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The future of medicine

Manuela Eugster, SNSF Scientific Image Competition
A snake-like robot in development for minimally invasive laser surgery of bone.

What is the future of medicine? One thing is clear: things are changing. Algorithms can help diagnose rare diseases and more and more doctors are relying on technology that was unimaginable decades ago. Where is medicine heading in the 21st century? We ask that question this time on “Take Care.”

First, the technological side of medicine, as we discuss innovations that will revolutionize medicine, according to Dr. Daniel Kraft. He’s a physician-scientist and faculty chair for medicine and neuroscience at Singularity University.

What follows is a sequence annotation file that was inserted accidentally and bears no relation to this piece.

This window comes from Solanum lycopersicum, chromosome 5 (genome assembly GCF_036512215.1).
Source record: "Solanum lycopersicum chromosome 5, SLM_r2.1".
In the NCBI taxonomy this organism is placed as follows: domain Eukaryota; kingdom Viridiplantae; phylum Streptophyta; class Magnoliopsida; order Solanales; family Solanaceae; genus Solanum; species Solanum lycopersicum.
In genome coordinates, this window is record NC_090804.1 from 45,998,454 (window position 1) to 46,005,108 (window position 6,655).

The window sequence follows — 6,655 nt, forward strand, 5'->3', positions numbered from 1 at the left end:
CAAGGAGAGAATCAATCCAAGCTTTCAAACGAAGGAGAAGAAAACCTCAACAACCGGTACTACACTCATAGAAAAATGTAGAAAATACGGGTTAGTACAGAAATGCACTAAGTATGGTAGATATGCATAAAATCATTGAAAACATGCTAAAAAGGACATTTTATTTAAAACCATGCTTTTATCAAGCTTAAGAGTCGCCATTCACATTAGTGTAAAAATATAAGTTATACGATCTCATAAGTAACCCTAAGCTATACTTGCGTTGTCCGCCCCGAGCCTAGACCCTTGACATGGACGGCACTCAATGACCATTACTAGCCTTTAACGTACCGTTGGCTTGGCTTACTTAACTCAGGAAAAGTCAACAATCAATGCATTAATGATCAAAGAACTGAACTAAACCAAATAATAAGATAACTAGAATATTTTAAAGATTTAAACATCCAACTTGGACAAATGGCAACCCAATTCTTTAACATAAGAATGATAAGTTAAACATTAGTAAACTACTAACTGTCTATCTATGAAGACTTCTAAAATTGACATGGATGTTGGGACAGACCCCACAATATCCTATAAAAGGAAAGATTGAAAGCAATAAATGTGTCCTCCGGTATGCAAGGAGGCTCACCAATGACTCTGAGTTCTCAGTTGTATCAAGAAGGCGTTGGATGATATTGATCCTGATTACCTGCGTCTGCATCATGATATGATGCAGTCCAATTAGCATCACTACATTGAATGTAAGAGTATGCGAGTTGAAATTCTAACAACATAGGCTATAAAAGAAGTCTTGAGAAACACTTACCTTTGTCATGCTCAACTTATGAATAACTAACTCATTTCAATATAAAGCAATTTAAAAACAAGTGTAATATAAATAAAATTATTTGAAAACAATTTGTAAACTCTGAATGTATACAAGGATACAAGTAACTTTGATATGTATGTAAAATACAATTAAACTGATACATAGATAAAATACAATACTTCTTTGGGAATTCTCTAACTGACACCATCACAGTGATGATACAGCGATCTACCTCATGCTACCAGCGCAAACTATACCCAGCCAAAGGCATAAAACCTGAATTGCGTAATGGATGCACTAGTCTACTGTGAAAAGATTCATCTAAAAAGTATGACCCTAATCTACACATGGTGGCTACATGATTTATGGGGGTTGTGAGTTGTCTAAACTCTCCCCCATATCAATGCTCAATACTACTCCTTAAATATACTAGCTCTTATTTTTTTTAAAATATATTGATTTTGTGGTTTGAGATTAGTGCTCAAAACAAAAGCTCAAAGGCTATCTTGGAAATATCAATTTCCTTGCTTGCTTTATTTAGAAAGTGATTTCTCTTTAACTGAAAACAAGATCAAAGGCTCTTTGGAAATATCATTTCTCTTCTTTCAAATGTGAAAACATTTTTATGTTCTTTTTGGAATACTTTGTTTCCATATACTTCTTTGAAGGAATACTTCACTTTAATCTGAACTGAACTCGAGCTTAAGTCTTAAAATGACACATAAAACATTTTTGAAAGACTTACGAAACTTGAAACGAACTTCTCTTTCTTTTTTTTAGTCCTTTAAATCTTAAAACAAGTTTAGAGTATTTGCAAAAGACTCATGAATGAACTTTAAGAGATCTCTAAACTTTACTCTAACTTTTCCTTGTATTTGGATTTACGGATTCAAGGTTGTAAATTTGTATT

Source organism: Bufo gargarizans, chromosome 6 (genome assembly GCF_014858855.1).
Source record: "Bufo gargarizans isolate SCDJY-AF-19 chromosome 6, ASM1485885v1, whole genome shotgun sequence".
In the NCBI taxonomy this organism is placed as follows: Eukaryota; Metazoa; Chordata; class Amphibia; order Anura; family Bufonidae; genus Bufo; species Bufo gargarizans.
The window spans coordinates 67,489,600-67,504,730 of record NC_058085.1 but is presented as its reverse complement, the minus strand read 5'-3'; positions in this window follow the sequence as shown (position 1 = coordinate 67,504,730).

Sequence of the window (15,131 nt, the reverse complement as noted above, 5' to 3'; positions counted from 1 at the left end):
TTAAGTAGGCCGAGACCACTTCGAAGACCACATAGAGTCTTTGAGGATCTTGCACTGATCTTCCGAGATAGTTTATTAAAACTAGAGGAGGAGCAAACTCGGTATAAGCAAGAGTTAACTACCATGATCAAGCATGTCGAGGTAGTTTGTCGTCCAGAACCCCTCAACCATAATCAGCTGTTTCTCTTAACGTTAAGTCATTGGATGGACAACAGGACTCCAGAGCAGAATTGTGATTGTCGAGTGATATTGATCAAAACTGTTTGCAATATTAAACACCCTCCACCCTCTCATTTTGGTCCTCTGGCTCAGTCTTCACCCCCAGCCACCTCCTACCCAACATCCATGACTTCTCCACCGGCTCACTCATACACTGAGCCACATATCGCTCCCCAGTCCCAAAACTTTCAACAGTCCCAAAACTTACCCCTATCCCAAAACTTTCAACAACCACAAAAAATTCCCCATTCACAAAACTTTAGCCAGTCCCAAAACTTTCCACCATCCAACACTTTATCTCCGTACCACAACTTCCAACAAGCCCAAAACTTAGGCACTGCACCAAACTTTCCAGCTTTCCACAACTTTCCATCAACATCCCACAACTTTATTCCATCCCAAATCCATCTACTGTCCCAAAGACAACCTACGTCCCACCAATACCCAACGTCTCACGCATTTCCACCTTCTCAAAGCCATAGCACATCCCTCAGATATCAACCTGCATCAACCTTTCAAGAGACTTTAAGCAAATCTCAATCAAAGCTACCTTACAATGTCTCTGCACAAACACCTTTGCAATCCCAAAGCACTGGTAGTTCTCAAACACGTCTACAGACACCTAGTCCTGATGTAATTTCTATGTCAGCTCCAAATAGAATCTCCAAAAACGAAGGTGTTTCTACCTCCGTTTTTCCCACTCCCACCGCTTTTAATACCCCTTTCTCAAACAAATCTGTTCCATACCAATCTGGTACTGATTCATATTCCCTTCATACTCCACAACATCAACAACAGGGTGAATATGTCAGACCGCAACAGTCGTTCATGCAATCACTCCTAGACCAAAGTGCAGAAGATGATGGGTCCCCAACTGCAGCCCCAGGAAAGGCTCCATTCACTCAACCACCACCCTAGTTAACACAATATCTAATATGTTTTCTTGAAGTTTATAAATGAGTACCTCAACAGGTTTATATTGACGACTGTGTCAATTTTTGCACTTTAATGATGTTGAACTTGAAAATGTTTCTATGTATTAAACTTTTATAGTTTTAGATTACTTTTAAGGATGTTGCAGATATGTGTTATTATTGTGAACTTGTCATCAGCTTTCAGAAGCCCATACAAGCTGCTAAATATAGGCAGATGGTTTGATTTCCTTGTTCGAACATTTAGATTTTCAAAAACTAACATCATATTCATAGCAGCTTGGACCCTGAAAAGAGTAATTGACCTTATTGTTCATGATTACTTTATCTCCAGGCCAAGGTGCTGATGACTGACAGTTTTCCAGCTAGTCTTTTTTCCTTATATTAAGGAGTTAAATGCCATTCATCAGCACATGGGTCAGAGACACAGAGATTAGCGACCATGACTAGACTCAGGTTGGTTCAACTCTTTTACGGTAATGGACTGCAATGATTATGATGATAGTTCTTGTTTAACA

We then move on to medical education. With all of the advancements made in medicine in the last few decades, you’d assume medical education was also evolving. But our guest says that’s not always the case. Dr. Clay Johnston is dean of Dell Medical School at the University of Texas at Austin.

It used to be commonplace to go to the doctor with symptoms and return home with an antibiotic, but even that practice is changing, thanks to so-called superbugs. We discuss drug-resistant microbes with Dr. Matt McCarthy, an infectious disease specialist and assistant professor of medicine at Weill Cornell.

Payne Horning gives us a peak into the latest artificial intelligence technology and its application in medicine. Plus, for the latest in health, robotic-assisted surgery with Dr. Jihad Kaouk, director of the Center for Robotic and Image Guided Surgery in the Glickman Urological and Kidney Institute at Cleveland Clinic.

Tune in this Sunday, June 16 at 7 p.m. and on Friday, June 21 at 1 p.m.